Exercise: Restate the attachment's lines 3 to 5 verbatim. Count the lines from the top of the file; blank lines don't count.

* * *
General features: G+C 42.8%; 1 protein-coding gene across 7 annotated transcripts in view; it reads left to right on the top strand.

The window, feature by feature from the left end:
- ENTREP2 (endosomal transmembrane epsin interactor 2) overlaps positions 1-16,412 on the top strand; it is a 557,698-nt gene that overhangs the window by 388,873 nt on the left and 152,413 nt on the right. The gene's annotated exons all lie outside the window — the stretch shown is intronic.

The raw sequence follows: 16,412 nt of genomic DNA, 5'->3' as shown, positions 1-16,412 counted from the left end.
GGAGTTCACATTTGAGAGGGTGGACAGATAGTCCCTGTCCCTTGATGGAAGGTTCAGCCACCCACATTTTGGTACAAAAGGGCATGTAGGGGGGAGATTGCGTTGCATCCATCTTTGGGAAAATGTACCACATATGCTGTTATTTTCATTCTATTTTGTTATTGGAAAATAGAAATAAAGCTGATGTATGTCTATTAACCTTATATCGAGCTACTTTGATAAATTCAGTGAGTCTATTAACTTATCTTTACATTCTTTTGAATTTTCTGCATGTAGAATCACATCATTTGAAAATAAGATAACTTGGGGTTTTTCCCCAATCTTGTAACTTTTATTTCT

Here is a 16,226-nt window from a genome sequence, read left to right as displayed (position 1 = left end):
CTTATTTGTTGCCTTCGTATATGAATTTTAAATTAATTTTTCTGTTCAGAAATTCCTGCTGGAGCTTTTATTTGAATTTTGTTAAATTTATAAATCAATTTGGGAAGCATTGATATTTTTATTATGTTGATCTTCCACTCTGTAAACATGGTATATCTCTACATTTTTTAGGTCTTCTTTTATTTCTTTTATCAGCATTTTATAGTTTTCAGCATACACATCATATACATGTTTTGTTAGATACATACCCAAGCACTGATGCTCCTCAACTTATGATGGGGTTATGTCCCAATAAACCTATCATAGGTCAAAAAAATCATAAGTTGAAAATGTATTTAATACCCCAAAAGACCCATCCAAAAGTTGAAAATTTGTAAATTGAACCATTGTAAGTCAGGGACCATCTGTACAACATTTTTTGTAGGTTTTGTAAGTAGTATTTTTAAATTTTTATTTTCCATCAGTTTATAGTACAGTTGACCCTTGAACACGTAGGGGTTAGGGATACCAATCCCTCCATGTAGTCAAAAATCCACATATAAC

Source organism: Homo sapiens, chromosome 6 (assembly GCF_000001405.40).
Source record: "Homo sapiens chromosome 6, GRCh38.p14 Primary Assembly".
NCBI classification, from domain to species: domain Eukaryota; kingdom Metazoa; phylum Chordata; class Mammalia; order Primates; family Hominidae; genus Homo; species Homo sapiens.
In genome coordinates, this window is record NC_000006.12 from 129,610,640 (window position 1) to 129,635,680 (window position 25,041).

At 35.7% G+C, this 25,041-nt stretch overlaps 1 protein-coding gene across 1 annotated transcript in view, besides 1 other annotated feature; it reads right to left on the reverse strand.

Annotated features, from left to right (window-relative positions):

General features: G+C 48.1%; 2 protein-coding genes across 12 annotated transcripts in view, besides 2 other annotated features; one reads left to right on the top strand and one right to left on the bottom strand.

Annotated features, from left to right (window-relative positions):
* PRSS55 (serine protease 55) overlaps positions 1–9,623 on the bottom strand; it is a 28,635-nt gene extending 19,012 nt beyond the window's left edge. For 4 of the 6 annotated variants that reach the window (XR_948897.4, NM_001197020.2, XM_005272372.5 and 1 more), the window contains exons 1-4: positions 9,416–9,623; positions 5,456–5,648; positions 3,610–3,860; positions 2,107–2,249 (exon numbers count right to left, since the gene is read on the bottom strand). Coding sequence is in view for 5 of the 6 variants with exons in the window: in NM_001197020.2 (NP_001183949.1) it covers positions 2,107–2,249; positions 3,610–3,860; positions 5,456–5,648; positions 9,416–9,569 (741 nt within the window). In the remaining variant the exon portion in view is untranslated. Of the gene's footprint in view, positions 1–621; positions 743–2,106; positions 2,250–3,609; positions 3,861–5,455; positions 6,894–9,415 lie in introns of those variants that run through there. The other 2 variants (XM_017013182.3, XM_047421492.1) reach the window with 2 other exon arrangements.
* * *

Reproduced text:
- ENTREP2 (endosomal transmembrane epsin interactor 2) overlaps positions 1-16,412 on the top strand; it is a 557,698-nt gene that overhangs the window by 388,873 nt on the left and 152,413 nt on the right. The gene's annotated exons all lie outside the window — the stretch shown is intronic.

The raw sequence follows: 16,412 nt of genomic DNA, 5'->3' as shown, positions 1-16,412 counted from the left end.
GGAGTTCACATTTGAGAGGGTGGACAGATAGTCCCTGTCCCTTGATGGAAGGTTCAGCCACCCACATTTTGGTACAAAAGGGCATGTAGGGGGGAGATTGCGTTGCATCCATCTTTGGGAAAATGTACCACATATGCTGTTATTTTCATTCTATTTTGTTATTGGAAAATAGAAATAAAGCTGATGTATGTCTATTAACCTTATATCGAGCTACTTTGATAAATTCAGTGAGTCTATTAACTTATCTTTACATTCTTTTGAATTTTCTGCATGTAGAATCACATCATTTGAAAATAAGATAACTTGGGGTTTTTCCCCAATCTTGTAACTTTTATTTCT